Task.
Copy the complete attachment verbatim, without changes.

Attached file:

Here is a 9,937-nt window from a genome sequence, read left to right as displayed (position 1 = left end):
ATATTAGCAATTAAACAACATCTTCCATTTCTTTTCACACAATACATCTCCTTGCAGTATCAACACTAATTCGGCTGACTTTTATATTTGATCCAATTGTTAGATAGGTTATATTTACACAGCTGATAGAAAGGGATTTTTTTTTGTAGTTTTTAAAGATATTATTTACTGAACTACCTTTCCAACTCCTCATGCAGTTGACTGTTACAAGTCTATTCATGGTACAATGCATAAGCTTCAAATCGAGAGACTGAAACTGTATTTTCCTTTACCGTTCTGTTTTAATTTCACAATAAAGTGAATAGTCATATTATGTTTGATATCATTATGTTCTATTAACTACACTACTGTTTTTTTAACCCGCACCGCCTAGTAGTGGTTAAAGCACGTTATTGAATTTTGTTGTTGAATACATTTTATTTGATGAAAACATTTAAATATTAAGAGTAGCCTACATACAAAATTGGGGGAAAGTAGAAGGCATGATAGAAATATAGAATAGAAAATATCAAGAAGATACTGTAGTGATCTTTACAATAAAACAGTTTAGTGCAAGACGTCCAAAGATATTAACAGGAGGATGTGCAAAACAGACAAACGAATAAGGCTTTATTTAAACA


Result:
Here is a 9,937-nt window from a genome sequence, read left to right as displayed (position 1 = left end):
ATATTAGCAATTAAACAACATCTTCCATTTCTTTTCACACAATACATCTCCTTGCAGTATCAACACTAATTCGGCTGACTTTTATATTTGATCCAATTGTTAGATAGGTTATATTTACACAGCTGATAGAAAGGGATTTTTTTTTGTAGTTTTTAAAGATATTATTTACTGAACTACCTTTCCAACTCCTCATGCAGTTGACTGTTACAAGTCTATTCATGGTACAATGCATAAGCTTCAAATCGAGAGACTGAAACTGTATTTTCCTTTACCGTTCTGTTTTAATTTCACAATAAAGTGAATAGTCATATTATGTTTGATATCATTATGTTCTATTAACTACACTACTGTTTTTTTAACCCGCACCGCCTAGTAGTGGTTAAAGCACGTTATTGAATTTTGTTGTTGAATACATTTTATTTGATGAAAACATTTAAATATTAAGAGTAGCCTACATACAAAATTGGGGGAAAGTAGAAGGCATGATAGAAATATAGAATAGAAAATATCAAGAAGATACTGTAGTGATCTTTACAATAAAACAGTTTAGTGCAAGACGTCCAAAGATATTAACAGGAGGATGTGCAAAACAGACAAACGAATAAGGCTTTATTTAAACA